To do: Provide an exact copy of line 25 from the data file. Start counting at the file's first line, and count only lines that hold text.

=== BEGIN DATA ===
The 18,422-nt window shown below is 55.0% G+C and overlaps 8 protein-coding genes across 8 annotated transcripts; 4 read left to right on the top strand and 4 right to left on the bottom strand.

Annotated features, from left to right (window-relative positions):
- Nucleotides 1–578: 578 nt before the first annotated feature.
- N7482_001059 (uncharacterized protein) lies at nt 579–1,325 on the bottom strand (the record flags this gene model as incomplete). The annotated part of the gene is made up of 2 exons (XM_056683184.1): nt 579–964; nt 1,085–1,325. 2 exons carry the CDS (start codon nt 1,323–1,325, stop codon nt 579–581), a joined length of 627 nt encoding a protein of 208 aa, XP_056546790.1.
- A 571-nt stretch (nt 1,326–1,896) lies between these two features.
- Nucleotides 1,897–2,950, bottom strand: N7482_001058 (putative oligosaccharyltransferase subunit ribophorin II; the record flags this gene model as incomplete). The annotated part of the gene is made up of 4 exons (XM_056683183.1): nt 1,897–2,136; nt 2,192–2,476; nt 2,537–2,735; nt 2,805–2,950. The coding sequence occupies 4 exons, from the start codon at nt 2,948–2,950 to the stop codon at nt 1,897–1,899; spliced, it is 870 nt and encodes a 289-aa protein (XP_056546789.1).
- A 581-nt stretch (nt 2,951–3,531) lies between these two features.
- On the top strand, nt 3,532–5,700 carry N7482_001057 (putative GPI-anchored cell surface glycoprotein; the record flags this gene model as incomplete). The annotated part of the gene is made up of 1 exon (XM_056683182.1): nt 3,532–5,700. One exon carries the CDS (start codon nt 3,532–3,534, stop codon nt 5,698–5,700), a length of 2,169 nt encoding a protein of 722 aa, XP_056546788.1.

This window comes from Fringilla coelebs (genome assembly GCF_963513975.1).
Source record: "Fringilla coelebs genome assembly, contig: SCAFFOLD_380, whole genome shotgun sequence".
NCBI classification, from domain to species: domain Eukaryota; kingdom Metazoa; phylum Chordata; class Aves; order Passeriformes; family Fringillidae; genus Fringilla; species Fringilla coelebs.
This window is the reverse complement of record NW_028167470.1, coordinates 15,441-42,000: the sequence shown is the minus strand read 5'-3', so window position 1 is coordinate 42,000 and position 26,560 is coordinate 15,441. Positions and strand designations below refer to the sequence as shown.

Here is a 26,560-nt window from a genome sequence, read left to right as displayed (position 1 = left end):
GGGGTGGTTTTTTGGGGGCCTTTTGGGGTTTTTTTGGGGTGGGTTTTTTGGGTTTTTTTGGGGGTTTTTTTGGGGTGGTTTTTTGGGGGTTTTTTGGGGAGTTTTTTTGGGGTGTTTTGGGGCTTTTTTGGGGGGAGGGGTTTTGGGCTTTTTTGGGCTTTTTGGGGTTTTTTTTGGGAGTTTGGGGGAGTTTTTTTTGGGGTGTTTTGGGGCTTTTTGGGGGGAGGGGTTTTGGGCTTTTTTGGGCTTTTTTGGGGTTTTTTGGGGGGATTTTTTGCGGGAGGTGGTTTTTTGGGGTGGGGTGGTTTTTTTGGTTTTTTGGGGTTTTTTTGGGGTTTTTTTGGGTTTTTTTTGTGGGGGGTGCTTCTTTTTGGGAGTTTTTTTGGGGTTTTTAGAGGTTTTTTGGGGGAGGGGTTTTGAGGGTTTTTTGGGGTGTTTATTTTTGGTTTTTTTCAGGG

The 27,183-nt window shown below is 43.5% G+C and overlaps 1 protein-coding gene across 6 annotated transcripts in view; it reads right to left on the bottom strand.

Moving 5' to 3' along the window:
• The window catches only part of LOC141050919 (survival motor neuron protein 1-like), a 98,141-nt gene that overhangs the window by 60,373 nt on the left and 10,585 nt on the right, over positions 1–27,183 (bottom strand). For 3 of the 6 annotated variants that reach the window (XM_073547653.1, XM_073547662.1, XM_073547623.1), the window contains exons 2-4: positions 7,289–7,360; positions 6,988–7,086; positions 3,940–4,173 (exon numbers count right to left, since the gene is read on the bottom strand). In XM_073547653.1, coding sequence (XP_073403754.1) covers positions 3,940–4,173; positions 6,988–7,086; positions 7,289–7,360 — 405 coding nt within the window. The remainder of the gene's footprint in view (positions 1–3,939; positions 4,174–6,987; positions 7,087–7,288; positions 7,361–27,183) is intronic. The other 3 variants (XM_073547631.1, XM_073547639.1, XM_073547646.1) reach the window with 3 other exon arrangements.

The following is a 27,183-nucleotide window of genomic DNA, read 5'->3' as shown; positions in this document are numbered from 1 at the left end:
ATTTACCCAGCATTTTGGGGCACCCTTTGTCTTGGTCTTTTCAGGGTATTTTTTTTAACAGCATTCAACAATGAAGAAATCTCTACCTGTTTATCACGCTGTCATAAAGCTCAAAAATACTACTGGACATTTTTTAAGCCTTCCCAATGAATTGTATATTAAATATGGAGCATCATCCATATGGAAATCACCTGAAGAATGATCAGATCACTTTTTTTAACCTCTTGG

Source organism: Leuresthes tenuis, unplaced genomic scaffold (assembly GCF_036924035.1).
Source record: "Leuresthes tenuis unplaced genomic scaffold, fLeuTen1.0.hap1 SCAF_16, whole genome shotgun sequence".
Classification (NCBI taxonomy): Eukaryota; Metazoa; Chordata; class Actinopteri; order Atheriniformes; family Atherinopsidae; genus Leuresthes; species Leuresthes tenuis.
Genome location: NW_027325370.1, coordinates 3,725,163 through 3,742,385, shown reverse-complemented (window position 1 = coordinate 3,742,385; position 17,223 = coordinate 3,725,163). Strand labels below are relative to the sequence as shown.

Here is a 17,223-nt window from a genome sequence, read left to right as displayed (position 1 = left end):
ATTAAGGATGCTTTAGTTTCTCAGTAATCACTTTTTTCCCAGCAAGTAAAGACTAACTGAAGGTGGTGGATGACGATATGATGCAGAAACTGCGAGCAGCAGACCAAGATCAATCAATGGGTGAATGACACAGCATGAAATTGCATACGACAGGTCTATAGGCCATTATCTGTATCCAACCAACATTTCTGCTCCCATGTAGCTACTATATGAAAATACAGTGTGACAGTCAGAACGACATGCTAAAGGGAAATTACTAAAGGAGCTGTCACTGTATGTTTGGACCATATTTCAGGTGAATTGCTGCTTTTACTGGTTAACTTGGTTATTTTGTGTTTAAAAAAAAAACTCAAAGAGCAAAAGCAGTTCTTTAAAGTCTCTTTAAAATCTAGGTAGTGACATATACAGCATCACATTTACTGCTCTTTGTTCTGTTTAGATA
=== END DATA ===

ATTAAGGATGCTTTAGTTTCTCAGTAATCACTTTTTTCCCAGCAAGTAAAGACTAACTGAAGGTGGTGGATGACGATATGATGCAGAAACTGCGAGCAGCAGACCAAGATCAATCAATGGGTGAATGACACAGCATGAAATTGCATACGACAGGTCTATAGGCCATTATCTGTATCCAACCAACATTTCTGCTCCCATGTAGCTACTATATGAAAATACAGTGTGACAGTCAGAACGACATGCTAAAGGGAAATTACTAAAGGAGCTGTCACTGTATGTTTGGACCATATTTCAGGTGAATTGCTGCTTTTACTGGTTAACTTGGTTATTTTGTGTTTAAAAAAAAAACTCAAAGAGCAAAAGCAGTTCTTTAAAGTCTCTTTAAAATCTAGGTAGTGACATATACAGCATCACATTTACTGCTCTTTGTTCTGTTTAGATA